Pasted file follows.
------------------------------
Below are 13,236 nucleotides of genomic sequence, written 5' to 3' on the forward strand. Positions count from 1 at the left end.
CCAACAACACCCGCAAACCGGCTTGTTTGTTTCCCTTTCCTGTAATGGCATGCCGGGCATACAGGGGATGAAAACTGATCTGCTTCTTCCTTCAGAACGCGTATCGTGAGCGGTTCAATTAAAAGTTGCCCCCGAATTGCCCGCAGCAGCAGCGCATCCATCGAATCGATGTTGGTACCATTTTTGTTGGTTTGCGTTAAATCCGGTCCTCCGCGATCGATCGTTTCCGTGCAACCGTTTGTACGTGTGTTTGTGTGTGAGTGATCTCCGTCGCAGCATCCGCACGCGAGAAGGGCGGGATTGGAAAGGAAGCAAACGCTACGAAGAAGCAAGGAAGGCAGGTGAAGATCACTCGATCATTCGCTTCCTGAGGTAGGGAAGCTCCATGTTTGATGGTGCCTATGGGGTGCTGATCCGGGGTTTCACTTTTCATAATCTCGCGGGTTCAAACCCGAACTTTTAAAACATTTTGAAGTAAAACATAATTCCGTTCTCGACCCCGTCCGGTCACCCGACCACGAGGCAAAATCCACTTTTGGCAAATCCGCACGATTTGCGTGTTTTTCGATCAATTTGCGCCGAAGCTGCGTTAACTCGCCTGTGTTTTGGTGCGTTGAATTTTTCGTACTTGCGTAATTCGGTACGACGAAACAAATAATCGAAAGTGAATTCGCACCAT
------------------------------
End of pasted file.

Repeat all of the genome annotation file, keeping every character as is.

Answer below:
Below are 13,236 nucleotides of genomic sequence, written 5' to 3' on the forward strand. Positions count from 1 at the left end.
CCAACAACACCCGCAAACCGGCTTGTTTGTTTCCCTTTCCTGTAATGGCATGCCGGGCATACAGGGGATGAAAACTGATCTGCTTCTTCCTTCAGAACGCGTATCGTGAGCGGTTCAATTAAAAGTTGCCCCCGAATTGCCCGCAGCAGCAGCGCATCCATCGAATCGATGTTGGTACCATTTTTGTTGGTTTGCGTTAAATCCGGTCCTCCGCGATCGATCGTTTCCGTGCAACCGTTTGTACGTGTGTTTGTGTGTGAGTGATCTCCGTCGCAGCATCCGCACGCGAGAAGGGCGGGATTGGAAAGGAAGCAAACGCTACGAAGAAGCAAGGAAGGCAGGTGAAGATCACTCGATCATTCGCTTCCTGAGGTAGGGAAGCTCCATGTTTGATGGTGCCTATGGGGTGCTGATCCGGGGTTTCACTTTTCATAATCTCGCGGGTTCAAACCCGAACTTTTAAAACATTTTGAAGTAAAACATAATTCCGTTCTCGACCCCGTCCGGTCACCCGACCACGAGGCAAAATCCACTTTTGGCAAATCCGCACGATTTGCGTGTTTTTCGATCAATTTGCGCCGAAGCTGCGTTAACTCGCCTGTGTTTTGGTGCGTTGAATTTTTCGTACTTGCGTAATTCGGTACGACGAAACAAATAATCGAAAGTGAATTCGCACCAT